Goal celebrations in Football games can often be tedious, with the same animation being played time and time again. To combat this, Euro 2008 allows you to control your own celebrations; to a certain extent anyway. After you score a goal, the player who scored will run towards the sideline. During this period of time, pressing either the A, B, X or Y button will trigger a different celebration. Each button brings about a different animation, for example raising both arms in the air or one arm raised whilst patting your chest. In all honesty, the goal celebrations are a bit of a gimmick, but still a welcome touch and something not seen before.
If you get bored of gaining the captaincy of your country, playing through and winning the Euro 2008 tournament or playing friendly matches or penalty shoot-outs with friends, you could always enter an aptly named "Euro Online Knockout Cup" where you take the battle online against 15 other teams in a knockout style cup; lose the match and your knocked out. Knowing that if you lose just one match your dreams of the trophy are over adds intensity to each match and therefore a more enjoyable online experience overall. Other than entering a knockout league, Player and Ranked matches make a return; allowing you to casually player with friends and other Xbox Live users, or take on the rest of the world as you attempt to snatch the number 1 spot to prove you're the Footballing God. In addition to these features, you can also create or join an online league with a maximum 32 players being involved. Setting up a league with all of your friends to see who's the most skilled can lead to hours of fun and lots of banter being dished out.
If your interested in tracking your progress online, EA have kindly included an "Online Career" screen where you can view information such as the number of games you've played, amount of wins, draws and losses, aswell as detailed statistics such as pass percentage and the amount of clean sheets kept. There's enough here to keep you interested in the online aspect for a few months to come, at least until FIFA 09 comes out of course. Online matches can be overly frustrating at times though, with most players picking France and sprinting past you with ease as Thierry Henry, with you near helpless to stop the situation. Great difficulty will be had stopping pacey players online, but that only adds to the challenge.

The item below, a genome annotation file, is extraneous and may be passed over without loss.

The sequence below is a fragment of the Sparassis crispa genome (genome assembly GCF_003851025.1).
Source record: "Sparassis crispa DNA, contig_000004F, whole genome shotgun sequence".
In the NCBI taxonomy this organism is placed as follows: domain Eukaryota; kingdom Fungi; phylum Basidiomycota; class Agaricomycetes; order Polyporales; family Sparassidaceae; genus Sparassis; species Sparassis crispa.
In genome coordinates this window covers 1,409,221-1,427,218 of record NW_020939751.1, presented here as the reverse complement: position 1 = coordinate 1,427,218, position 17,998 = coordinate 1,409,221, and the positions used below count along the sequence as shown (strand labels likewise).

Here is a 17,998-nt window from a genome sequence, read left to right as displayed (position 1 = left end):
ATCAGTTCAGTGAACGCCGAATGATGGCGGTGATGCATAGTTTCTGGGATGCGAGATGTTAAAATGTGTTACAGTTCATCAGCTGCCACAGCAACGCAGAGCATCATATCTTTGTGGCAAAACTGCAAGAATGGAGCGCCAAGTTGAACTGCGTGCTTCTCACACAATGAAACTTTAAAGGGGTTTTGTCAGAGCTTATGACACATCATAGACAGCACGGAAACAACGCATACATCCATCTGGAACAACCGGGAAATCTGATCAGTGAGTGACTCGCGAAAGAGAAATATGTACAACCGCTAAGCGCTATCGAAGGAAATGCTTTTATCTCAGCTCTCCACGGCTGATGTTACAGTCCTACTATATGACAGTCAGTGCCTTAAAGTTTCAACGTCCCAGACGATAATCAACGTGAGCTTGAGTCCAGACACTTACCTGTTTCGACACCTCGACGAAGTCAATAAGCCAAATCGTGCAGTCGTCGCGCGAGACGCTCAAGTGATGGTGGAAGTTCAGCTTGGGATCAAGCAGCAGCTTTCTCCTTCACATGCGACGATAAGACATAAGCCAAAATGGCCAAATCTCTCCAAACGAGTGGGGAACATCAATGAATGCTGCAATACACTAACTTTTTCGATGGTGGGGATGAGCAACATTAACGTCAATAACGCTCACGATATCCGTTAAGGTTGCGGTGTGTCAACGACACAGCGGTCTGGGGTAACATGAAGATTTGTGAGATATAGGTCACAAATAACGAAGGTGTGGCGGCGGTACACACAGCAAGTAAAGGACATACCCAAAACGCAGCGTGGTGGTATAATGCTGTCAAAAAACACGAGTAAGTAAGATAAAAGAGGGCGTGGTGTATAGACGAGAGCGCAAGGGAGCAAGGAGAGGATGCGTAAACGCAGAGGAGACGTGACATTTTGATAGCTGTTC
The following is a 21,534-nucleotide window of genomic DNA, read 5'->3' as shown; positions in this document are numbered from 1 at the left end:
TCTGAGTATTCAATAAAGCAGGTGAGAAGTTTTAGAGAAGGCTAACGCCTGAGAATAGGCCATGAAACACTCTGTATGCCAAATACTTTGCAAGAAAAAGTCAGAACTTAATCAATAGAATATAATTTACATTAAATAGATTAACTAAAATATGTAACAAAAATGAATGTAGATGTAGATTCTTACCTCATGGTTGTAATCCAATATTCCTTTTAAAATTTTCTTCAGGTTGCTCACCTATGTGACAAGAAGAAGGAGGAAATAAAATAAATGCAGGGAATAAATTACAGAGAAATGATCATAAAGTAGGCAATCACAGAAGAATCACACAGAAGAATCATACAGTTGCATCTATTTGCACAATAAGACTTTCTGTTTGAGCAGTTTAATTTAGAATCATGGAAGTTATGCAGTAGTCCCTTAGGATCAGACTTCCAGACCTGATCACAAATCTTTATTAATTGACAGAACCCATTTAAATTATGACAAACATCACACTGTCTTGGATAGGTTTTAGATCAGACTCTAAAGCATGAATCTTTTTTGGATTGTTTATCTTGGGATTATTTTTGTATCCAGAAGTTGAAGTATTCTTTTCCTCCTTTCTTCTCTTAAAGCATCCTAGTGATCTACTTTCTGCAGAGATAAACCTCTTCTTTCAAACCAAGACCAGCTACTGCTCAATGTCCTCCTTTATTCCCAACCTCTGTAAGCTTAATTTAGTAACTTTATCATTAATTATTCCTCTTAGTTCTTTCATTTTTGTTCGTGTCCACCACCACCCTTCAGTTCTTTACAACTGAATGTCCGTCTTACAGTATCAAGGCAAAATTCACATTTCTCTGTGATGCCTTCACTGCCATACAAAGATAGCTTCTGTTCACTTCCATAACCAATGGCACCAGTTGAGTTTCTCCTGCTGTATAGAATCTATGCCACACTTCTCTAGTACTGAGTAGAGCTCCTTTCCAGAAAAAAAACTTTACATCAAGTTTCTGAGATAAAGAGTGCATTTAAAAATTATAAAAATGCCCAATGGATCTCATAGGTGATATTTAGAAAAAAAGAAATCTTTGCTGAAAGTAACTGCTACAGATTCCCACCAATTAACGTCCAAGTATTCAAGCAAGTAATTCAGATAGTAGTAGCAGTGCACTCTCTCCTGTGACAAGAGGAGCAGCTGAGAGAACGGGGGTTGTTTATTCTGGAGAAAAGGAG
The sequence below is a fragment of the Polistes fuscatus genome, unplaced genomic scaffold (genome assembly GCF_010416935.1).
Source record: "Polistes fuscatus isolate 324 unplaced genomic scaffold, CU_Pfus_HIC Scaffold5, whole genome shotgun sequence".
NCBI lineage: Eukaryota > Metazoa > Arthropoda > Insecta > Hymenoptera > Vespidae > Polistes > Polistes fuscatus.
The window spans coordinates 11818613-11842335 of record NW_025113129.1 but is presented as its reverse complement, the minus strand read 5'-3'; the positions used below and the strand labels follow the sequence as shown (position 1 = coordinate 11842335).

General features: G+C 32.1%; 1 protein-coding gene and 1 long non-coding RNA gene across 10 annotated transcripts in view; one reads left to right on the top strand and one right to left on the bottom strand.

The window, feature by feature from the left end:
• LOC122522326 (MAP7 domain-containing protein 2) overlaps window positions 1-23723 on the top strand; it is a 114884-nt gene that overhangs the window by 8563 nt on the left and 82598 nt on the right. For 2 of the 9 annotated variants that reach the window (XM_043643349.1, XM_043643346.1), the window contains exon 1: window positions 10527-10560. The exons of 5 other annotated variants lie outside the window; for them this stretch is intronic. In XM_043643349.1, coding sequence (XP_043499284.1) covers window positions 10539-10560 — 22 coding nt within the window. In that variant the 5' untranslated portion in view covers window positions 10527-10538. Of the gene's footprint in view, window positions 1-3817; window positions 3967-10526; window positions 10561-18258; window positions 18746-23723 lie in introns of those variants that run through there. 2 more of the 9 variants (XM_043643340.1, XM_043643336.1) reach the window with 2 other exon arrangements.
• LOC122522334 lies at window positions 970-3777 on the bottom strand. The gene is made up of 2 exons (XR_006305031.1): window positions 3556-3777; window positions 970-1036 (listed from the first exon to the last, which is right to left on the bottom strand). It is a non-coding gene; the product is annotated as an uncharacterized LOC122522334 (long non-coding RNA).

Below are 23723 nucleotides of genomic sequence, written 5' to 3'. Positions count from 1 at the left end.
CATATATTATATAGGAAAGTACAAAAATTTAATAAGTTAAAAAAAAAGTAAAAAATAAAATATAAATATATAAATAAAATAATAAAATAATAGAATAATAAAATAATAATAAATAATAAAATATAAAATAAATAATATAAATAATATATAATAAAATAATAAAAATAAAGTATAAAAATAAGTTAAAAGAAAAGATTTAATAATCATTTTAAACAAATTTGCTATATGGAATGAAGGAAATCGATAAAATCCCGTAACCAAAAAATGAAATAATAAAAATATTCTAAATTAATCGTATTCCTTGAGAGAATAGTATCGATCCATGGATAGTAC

On the graphical side of things, the game is near identical to FIFA 08, with the only difference being puddles appearing on the pitch and the water effects which follow. With that being said, the game still looks beautiful in many aspects. The lighting effects and shadows have been done with great effect, as you'll often see the stadium structure shadow on the pitch; much like you would in the real life counterpart on a sunny day. You will be able to tell who you have control off, with each player looking distinctly like the real person. Characteristics are spot on, with the Goalkeeper Paul Robinson diving to the ground in a fashion extremely similar to real life, and Wayne Rooney's body shape and haircut being scarily accurate. If I had one criticism of the graphics, it would be the fact the game shows the team Managers far too often. If decisions don't go your way or you come close with a shot, the camera will likely focus on your nations Manager. Although they look like their real life counterpart, its not really needed and can become very tiresome after a few games. At the time of writing this review, Euro 2008 is without a doubt the best looking Football game on the market right now.
Not only are the graphics impressive, the audio in UEFA Euro 2008 is magnificent. The crowd react to everything you do, whether it be cheering for making a crucial tackle or sounding their dismay when you cheaply give the ball away. The occasional horn and drums can be head, aswell as the crowd chanting their countries famous chimes such as England's "God save the Queen". All these little touches make the game feel incredibly realistic, and can even help to motivate you to push on and get that equalizing goal.